Advantages of object-oriented approach:
OOAD simplifies the development of the system. As OOAD breaks complex system into objects, so it can work on the components individually without considering a sequential process like SSAD.
OOAD’s Interactive objects model makes it easier to share among members of a development team as well as communicate with users. So OOAD involves more interactive between developers and users.
Object-oriented approach greatly improved the reusability of each system component. Because the modularizing development, the system is breaking into reusable package that can be plugged into other systems without starting from scratch in future (Dennis,2006).
Disadvantages of object-oriented approach:
In OOAD the initial designs for the system may be too simplified to be adequate (Kenneth Pefkaros,2008).
OOAD is overemphasis of this object methodology. In fact, another approach might be much better to use for the design and development of a system.
OOAD use different type of analysis from the traditional functional decomposition approach and structured programming methods. So for project development teams that have a long history of using the SSAD methodology, the transition to the OOAD will be difficult and consume lots of time and money (Hantos, 2005).
As mentioned above Reusability is one of the major benefits of object-oriented methodology. However It can also become a disadvantage. Without an explicit reuse procedure, many of the systems developed with this methodology do not lead to successful reuse on a large scale (Hantos, 2005).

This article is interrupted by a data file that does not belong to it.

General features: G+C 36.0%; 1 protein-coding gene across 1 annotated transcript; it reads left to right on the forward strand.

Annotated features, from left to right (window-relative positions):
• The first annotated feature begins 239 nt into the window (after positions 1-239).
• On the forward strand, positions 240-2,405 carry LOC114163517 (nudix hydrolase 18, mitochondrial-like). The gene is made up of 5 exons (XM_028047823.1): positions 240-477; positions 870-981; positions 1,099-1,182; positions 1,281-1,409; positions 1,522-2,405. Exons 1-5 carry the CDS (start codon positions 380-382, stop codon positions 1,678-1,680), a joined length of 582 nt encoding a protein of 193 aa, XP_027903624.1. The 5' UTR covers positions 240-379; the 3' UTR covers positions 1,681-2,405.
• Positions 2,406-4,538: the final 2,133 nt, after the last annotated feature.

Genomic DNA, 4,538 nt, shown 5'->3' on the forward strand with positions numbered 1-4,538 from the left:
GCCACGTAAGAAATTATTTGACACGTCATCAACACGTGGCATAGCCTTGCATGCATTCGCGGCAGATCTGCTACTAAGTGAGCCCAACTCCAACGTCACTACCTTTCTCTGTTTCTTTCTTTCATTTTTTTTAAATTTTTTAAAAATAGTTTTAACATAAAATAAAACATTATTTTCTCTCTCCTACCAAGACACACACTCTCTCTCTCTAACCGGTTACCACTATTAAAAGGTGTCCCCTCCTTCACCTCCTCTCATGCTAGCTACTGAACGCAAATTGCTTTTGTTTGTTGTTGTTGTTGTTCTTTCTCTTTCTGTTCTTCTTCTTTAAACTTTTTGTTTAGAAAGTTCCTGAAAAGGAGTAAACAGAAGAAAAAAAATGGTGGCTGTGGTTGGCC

Although theoretically object-oriented approach can address some weaknesses of SSADM, however when comes into real world project, there are more variables to consider, certain system development methodology are not necessarily associate with the success or failure of a project. Because most systems are not developed for technically succeed but for commercially succeed. So the transition from structured approach to object-oriented approach involves risks. This might include: the employee need training and practice to use the new technology productively. During this adapting period, the chances of making mistake increases. 2. The company might have huge investments on old methodologies. If the company use Object-oriented approach over traditional approach, it means the company have to abandon past investments, that’s a great losses increases the risks. So whether a company should adapt the object-oriented approach should depends on each company’s particular situation (Bill C. Hardgrave, 1997).
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As a system analyst, choosing the appropriate development approach is the first thing need to be considered in developing a system. Although object-oriented approach shows better performance in majorities of large system development project, it’s always good to remember there is no one best approach in developing a system. Dennis (2006) has identified 6 aspects as the criteria for selecting an appropriate developing approach. 1. Clarity of user requirements. 2. Familiarity with technology. 3. System complexity. 4. System reliability. 5. Short time schedules. 6. Schedule visibility. So selecting a developing methodology is not only a technical issue but also involves things like, the specific project which is going to be developed, the company’s financial state, employees’ technical background and so on.